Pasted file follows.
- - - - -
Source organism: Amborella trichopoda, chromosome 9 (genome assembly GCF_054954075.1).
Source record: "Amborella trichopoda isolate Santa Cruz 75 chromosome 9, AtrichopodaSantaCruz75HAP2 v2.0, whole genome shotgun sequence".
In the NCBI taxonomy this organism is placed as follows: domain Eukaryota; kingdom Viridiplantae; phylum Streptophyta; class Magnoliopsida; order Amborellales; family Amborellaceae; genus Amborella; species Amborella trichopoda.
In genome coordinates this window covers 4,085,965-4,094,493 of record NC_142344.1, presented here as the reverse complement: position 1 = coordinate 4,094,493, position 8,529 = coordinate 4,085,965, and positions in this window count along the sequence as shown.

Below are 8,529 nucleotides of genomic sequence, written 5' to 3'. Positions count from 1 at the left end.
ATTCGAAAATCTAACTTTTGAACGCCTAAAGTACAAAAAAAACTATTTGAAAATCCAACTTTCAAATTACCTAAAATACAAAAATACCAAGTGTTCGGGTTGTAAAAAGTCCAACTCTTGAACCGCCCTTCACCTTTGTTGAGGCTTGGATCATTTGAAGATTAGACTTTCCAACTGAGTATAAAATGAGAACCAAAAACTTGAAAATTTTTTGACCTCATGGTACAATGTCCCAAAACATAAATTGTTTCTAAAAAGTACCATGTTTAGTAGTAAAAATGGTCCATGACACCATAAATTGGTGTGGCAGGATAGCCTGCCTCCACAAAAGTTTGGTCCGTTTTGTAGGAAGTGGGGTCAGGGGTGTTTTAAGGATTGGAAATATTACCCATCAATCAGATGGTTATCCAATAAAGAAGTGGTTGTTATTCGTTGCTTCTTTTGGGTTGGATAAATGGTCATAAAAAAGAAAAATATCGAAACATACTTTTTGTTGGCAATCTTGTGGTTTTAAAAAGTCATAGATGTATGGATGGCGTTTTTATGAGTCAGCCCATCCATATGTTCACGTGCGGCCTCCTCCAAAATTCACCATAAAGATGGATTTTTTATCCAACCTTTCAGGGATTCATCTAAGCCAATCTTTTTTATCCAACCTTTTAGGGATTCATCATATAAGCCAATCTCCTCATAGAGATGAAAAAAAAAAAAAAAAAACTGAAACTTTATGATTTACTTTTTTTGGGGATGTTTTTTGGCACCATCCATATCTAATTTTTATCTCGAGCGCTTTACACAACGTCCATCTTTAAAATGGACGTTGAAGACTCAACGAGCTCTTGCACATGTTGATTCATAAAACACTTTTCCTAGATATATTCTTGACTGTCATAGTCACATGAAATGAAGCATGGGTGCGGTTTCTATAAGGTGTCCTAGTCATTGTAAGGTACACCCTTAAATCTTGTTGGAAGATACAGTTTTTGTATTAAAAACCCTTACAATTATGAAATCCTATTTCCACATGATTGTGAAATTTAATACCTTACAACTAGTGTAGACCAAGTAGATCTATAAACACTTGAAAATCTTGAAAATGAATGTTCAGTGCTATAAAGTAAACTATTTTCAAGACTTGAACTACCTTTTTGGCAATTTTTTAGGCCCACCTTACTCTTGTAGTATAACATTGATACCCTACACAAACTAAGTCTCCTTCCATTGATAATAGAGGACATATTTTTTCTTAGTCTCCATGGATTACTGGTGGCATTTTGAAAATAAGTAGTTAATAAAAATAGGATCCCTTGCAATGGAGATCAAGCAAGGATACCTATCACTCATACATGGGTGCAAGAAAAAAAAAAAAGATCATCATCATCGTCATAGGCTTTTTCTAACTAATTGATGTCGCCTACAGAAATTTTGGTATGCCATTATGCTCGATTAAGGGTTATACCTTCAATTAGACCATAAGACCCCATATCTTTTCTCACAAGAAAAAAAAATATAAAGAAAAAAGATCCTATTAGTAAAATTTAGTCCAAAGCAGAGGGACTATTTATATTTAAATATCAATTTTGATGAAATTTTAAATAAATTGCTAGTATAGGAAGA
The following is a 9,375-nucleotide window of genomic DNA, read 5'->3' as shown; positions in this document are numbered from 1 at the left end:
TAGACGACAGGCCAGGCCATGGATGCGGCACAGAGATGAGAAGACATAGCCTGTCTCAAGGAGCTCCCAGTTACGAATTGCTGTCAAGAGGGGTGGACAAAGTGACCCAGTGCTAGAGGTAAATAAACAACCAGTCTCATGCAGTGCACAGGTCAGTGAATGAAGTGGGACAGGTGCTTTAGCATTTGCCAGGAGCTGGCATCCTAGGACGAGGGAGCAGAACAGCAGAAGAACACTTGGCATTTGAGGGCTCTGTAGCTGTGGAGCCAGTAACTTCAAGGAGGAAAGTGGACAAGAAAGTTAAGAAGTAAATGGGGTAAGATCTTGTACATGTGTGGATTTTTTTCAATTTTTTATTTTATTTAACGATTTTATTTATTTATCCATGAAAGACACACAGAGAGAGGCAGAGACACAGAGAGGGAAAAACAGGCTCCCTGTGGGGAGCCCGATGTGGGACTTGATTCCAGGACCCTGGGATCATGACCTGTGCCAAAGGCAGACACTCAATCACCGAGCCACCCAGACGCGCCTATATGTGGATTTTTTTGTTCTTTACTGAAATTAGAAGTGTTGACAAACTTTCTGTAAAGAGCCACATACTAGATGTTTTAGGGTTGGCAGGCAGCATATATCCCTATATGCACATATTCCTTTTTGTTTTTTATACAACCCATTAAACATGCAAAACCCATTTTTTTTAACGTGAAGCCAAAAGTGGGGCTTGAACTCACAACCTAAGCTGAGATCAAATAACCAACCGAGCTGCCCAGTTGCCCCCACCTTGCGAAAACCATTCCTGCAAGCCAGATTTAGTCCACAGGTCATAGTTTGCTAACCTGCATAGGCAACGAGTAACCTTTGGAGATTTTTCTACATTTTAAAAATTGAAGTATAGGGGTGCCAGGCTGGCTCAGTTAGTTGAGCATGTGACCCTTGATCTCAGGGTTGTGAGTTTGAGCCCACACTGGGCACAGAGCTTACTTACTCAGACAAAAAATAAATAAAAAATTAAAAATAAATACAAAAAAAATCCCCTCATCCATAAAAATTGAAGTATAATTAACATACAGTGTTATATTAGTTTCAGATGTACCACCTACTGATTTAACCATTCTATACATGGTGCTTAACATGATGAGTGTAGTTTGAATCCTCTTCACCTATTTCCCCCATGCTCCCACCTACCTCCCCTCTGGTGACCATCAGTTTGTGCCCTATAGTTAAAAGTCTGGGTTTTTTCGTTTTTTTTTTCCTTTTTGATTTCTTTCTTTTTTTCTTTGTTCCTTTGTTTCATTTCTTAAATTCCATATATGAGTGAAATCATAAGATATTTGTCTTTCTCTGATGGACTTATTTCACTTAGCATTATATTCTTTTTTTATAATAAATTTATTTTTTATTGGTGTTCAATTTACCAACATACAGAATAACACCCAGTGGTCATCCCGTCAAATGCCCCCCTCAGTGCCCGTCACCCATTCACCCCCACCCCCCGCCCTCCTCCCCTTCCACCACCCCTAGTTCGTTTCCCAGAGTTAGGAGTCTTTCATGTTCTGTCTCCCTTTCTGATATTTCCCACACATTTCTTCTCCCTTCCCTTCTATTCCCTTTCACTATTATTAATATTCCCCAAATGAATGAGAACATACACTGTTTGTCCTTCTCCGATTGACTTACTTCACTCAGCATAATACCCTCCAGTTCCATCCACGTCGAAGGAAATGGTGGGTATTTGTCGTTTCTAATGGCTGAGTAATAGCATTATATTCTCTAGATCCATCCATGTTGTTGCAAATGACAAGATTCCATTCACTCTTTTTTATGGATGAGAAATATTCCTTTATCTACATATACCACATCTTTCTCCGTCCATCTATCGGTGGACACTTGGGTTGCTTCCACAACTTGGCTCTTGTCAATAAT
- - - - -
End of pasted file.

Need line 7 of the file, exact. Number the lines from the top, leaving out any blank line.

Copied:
The following is a 9,375-nucleotide window of genomic DNA, read 5'->3' as shown; positions in this document are numbered from 1 at the left end: